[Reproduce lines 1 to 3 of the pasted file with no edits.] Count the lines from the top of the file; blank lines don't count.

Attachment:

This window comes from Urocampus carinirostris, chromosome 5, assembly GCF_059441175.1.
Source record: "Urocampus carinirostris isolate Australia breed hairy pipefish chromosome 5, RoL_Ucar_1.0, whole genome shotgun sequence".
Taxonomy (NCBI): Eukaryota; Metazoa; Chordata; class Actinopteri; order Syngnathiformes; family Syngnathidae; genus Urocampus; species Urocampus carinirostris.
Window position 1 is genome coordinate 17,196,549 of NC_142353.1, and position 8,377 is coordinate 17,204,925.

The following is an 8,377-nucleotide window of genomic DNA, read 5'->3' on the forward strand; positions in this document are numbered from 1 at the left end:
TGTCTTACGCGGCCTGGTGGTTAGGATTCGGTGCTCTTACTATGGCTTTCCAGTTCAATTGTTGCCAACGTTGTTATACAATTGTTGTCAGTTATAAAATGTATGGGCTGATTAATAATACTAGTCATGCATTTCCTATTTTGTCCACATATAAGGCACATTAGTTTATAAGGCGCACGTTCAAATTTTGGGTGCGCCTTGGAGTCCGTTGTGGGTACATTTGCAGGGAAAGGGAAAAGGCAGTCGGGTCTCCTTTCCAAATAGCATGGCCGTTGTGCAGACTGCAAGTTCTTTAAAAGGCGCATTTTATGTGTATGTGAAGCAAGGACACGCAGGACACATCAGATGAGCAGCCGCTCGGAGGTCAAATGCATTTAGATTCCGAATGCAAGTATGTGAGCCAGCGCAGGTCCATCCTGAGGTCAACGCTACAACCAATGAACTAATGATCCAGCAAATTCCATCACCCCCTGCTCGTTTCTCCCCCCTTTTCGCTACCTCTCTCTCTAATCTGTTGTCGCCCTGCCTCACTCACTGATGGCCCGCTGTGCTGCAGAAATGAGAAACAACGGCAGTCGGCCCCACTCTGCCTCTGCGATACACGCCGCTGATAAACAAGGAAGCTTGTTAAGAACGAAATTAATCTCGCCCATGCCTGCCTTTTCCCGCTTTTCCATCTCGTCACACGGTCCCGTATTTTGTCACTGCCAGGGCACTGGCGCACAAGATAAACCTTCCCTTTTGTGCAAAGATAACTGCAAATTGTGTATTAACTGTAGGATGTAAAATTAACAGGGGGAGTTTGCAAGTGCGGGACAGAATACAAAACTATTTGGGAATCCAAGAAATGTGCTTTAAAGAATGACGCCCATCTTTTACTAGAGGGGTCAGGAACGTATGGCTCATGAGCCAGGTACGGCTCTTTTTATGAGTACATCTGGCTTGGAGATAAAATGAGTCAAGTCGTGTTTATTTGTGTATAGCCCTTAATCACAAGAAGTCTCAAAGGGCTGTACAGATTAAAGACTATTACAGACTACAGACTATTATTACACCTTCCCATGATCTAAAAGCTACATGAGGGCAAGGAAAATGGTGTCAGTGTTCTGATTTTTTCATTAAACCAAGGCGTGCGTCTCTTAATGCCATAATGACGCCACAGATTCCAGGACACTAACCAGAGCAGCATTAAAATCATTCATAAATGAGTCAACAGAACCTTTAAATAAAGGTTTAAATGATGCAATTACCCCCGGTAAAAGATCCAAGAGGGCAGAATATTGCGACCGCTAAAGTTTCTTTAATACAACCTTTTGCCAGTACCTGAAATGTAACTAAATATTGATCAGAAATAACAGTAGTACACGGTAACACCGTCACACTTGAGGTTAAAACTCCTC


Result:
This window comes from Urocampus carinirostris, chromosome 5, assembly GCF_059441175.1.
Source record: "Urocampus carinirostris isolate Australia breed hairy pipefish chromosome 5, RoL_Ucar_1.0, whole genome shotgun sequence".
Taxonomy (NCBI): Eukaryota; Metazoa; Chordata; class Actinopteri; order Syngnathiformes; family Syngnathidae; genus Urocampus; species Urocampus carinirostris.